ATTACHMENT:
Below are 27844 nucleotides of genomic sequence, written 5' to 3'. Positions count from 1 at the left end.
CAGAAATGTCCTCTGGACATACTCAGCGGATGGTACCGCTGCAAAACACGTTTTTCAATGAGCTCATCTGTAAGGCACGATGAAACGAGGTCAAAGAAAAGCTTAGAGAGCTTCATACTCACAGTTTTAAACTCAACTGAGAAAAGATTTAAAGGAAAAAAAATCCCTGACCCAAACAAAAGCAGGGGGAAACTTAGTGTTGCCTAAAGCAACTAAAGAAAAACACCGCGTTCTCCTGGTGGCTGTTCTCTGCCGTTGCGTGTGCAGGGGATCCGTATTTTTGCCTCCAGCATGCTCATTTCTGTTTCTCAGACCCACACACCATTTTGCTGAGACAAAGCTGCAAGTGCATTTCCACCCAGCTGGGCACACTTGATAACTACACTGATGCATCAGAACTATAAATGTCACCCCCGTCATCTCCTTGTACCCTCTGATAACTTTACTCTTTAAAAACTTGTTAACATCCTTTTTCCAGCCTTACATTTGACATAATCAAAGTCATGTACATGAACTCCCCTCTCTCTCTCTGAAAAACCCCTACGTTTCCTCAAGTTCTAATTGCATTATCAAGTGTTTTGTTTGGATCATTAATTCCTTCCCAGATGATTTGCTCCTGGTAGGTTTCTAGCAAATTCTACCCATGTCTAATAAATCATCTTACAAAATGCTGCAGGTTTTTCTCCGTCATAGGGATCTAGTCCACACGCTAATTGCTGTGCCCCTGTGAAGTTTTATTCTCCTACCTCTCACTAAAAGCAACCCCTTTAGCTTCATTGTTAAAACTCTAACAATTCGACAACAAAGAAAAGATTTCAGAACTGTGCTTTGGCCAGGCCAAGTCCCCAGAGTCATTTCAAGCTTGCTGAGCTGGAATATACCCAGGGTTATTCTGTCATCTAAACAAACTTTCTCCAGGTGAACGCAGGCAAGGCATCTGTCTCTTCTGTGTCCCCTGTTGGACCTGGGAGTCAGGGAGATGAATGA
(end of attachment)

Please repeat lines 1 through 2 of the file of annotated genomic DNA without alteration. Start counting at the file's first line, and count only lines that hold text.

Below are 27844 nucleotides of genomic sequence, written 5' to 3'. Positions count from 1 at the left end.
CAGAAATGTCCTCTGGACATACTCAGCGGATGGTACCGCTGCAAAACACGTTTTTCAATGAGCTCATCTGTAAGGCACGATGAAACGAGGTCAAAGAAAAGCTTAGAGAGCTTCATACTCACAGTTTTAAACTCAACTGAGAAAAGATTTAAAGGAAAAAAAATCCCTGACCCAAACAAAAGCAGGGGGAAACTTAGTGTTGCCTAAAGCAACTAAAGAAAAACACCGCGTTCTCCTGGTGGCTGTTCTCTGCCGTTGCGTGTGCAGGGGATCCGTATTTTTGCCTCCAGCATGCTCATTTCTGTTTCTCAGACCCACACACCATTTTGCTGAGACAAAGCTGCAAGTGCATTTCCACCCAGCTGGGCACACTTGATAACTACACTGATGCATCAGAACTATAAATGTCACCCCCGTCATCTCCTTGTACCCTCTGATAACTTTACTCTTTAAAAACTTGTTAACATCCTTTTTCCAGCCTTACATTTGACATAATCAAAGTCATGTACATGAACTCCCCTCTCTCTCTCTGAAAAACCCCTACGTTTCCTCAAGTTCTAATTGCATTATCAAGTGTTTTGTTTGGATCATTAATTCCTTCCCAGATGATTTGCTCCTGGTAGGTTTCTAGCAAATTCTACCCATGTCTAATAAATCATCTTACAAAATGCTGCAGGTTTTTCTCCGTCATAGGGATCTAGTCCACACGCTAATTGCTGTGCCCCTGTGAAGTTTTATTCTCCTACCTCTCACTAAAAGCAACCCCTTTAGCTTCATTGTTAAAACTCTAACAATTCGACAACAAAGAAAAGATTTCAGAACTGTGCTTTGGCCAGGCCAAGTCCCCAGAGTCATTTCAAGCTTGCTGAGCTGGAATATACCCAGGGTTATTCTGTCATCTAAACAAACTTTCTCCAGGTGAACGCAGGCAAGGCATCTGTCTCTTCTGTGTCCCCTGTTGGACCTGGGAGTCAGGGAGATGAATGA